Experts stress need to reform STB syllabus
HYDERABAD: Speakers have stressed the need to reform the Sindh Textbook Board (STB) syllabus through a board of education experts while adding that no encroachment of the curriculum be allowed by the Centre as it is a provincial subject under the 18th Amendment.
They were speaking at a two-day conference on ‘The role of mother languages in the development of nations’ hosted by the Sindhi Language Authority (SLA) which got under way in its Dr N.A. Baloch Hall on Tuesday.
SLA chairman Dr Abdul Ghafoor Memon discussed the aims of the conference held to mark the day. Presiding over the conference, Sindh Culture and Archives Minister Sardar Ali Shah said a board should be formed to revisit the entire STB syllabus and approve it, adding that no encroachment of the national curriculum be allowed on the provincial education system after the 18th Amendment.
He said he believed that the bill of Dr Karim Khowaja should be approved as it sought the national language status for the languages of the four provinces. He said the Pakistan Muslim League-Nawaz, which “opposes the bill”, would get a majority in the upper house in March and then it would become an unfulfilled dream. He said the Constitution should be amended to have a provision for the national language status in any province provided the relevant assembly approved it. He called for revisiting the STB’s syllabus to see whether the syllabus being taught in Sindh was up to the mark. He said: “We need to see whether our children are imparted education in the right direction. We must see who are our actual heroes”.
He said the Sindhi language was entering a new era and expressed the hope that it would prosper forever.
He announced the establishment of a language engineering department in the SLA for which a tender had been floated. He said paperwork had been digitised.
He appreciated the efforts of Majid Bhurgri, Amar Fayaz Buriro, Shabbir Kumbhar and others for launching the Sindhi Optical Character Recognition (OCR) and that Sindh needed such people in all fields. He said Sindh was connected under the China-Pakistan Economic Corridor which was considered a game changer.
He said he was ready for accountability for the Rs23 million expenses incurred on the recent Moenjodaro conference. He added that he was not a man who would earn money using the theme of Moenjodaro and challenged that he would quit politics if someone organised that conference next year even with Rs30m.
100,000 people live in Pucca Qila
He said he was striving to establish a cultural corridor. Conservation of part of the Umerkot Fort would be ready soon. He conceded that conservation of Pucca Qila was direly needed but it involved a political question as 100,000 people lived inside the fort. There were two options — the government, with the federal government, should displace that population without a settlement plan or talk it over to get an amicable solution. He had spoken to lawmakers from that area, who had agreed upon a solution.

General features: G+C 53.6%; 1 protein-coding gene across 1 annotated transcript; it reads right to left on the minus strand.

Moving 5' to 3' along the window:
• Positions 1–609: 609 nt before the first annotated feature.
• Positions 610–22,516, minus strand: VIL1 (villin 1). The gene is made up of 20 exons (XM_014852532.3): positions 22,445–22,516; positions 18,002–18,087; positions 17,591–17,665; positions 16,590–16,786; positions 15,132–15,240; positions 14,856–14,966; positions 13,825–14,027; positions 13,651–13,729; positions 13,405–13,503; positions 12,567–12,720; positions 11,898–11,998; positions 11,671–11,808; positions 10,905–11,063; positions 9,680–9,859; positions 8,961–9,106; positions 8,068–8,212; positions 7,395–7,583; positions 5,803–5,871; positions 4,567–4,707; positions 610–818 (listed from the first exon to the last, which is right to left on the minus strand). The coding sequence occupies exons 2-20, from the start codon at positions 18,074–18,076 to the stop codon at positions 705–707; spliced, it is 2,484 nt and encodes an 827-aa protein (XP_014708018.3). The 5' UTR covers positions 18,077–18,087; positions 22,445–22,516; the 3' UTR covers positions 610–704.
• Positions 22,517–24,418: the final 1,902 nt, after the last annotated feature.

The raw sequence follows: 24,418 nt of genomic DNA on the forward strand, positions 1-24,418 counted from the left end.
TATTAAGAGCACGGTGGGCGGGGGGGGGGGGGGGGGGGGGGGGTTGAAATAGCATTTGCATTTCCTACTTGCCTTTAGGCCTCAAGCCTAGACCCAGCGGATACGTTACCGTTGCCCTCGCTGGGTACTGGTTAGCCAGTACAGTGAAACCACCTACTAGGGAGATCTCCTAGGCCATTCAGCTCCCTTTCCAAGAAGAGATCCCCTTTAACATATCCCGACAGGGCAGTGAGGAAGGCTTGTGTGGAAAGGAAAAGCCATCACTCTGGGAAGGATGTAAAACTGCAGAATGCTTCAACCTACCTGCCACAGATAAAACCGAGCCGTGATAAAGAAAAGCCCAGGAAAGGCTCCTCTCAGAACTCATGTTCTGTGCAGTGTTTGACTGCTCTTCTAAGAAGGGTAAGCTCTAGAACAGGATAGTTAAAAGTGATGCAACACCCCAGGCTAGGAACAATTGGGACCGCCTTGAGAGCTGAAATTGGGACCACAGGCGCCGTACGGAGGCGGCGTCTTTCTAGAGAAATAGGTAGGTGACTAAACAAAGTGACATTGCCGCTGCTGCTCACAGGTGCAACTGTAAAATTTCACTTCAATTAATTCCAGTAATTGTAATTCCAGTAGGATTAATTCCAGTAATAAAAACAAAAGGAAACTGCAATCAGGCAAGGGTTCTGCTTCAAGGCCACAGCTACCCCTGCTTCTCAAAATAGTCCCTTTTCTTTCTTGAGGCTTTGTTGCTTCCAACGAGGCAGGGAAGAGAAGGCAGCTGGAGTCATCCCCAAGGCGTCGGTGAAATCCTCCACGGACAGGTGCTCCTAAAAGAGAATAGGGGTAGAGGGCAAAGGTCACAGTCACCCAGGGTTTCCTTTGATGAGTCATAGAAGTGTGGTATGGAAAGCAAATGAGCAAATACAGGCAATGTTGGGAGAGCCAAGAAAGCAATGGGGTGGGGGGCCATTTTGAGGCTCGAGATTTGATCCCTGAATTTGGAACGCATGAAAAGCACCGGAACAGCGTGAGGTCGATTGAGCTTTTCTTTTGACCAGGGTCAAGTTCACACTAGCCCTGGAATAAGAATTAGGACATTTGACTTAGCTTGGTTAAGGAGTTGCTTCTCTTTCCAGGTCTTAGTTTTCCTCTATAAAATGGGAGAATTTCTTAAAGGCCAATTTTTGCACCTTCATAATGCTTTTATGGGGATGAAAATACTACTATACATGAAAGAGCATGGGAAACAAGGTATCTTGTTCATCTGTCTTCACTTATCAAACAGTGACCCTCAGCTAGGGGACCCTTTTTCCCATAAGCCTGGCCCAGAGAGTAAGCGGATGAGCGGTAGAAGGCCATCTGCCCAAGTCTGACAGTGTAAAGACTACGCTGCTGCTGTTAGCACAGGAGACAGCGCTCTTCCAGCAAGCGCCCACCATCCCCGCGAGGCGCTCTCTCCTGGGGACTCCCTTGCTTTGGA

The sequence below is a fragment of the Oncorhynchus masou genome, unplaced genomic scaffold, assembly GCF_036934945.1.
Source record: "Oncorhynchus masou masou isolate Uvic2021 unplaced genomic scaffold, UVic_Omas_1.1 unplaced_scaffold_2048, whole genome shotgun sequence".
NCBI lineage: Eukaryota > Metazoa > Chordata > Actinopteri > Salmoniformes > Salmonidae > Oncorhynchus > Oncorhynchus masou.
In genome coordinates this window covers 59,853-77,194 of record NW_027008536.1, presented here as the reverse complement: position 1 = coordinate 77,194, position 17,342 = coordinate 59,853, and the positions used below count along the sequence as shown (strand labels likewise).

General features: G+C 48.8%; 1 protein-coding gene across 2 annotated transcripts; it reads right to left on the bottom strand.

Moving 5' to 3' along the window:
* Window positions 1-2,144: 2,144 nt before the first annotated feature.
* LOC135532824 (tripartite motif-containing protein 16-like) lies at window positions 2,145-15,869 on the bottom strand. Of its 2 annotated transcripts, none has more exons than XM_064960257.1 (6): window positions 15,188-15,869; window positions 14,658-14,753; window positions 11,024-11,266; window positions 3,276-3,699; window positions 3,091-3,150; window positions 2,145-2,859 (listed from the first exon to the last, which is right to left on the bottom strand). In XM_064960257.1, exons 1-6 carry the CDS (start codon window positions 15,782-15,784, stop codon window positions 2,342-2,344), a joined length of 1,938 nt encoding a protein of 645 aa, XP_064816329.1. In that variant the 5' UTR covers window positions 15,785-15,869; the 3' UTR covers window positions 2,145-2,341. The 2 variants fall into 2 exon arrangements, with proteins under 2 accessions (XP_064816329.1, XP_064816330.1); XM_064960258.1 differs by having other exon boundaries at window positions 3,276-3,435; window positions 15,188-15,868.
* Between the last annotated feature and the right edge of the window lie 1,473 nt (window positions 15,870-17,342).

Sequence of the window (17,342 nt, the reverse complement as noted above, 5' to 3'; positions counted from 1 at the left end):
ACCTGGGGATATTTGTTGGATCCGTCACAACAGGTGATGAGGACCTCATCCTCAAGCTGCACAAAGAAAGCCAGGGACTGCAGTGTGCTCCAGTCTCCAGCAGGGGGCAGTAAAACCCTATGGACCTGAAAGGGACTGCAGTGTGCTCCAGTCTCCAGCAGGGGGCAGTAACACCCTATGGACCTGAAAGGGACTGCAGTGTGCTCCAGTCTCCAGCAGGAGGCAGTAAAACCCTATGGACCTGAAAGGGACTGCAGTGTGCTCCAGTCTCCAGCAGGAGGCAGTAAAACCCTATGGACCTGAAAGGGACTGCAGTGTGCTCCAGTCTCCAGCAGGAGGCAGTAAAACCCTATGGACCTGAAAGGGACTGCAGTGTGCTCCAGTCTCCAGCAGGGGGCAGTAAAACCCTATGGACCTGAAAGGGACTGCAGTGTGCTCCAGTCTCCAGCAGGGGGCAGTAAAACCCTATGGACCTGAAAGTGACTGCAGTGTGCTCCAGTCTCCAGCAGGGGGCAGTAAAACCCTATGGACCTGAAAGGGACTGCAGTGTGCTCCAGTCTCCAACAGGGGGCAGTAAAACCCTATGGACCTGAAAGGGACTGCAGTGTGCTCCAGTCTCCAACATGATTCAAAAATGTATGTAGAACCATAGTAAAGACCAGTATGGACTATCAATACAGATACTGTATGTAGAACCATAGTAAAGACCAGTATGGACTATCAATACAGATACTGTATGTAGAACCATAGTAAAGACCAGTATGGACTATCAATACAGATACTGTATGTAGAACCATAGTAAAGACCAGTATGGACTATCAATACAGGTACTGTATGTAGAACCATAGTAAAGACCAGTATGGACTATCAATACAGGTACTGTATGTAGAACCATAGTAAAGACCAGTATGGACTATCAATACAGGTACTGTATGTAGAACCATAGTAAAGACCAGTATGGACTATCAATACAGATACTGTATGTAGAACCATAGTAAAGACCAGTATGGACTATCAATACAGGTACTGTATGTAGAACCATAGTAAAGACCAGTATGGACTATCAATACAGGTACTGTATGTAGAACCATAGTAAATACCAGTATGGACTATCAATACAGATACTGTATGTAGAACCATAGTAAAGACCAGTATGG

He said he had approached Italian experts for excavation in the Ranikot Fort to know its history in view of the conflicting accounts. Those experts would perform carbon dating.
He announced that the culture department would establish a carbon dating laboratory in Karachi and a language museum in Hyderabad.
Dr Suleman Shaikh said that Sindhi OCR’s launch was a defining moment for Sindh. He regretted that Sindhi had not been recognised as a national language. He quoted the statement of an important government functionary who said that this could lead to a conflict if Sindhi was given that status.
People have hope in youths. Sindhi people must communicate in the Sindhi language through mobile phone messages to give it the national language status themselves first before blaming others.
He said he felt that people were giving up teaching Sindhi to their children and criticised the Sindh government for allowing private schools across Sindh that did not teach the Sindhi language although they had licences to impart education in other languages. He said that one organisation was being given land for establishing schools but it was not bound to teach the Sindhi language. Even in the neighbourhood of the shrine of Shah Abdul Latif Bhitai, Sindhi was not being taught and wondered who would read Bhitai’s poetry in such circumstances.
Amar Fayaz Buriro, who launched the Sindhi OCR and ‘Sindhi auto parsing’, briefed the audience on development of the Sindhi language with information technology to help preserve literature and convert images into a word document.
Electronic devices were a direct threat to the Sindhi language, he said. A project of voice-to-text and text-to-voice conversion was in the pipeline while an online library of the Sindhi Language Authority had been established. He was now aiming for preparing software of artificial intelligence through computing technology, he said.
MPA Faqir Dad Khoso lauded the launch of the Sindhi OCR and said that people were fast losing the habit of book reading.
Niaz Panhwar in his speech said the name of Amar Fayaz Buriro should be recommended for the highest award because the ‘Sindhi nation’ and future generations could always be beholden to him for this great achievement for the mother language.
Nineteen books were also launched on the occasion.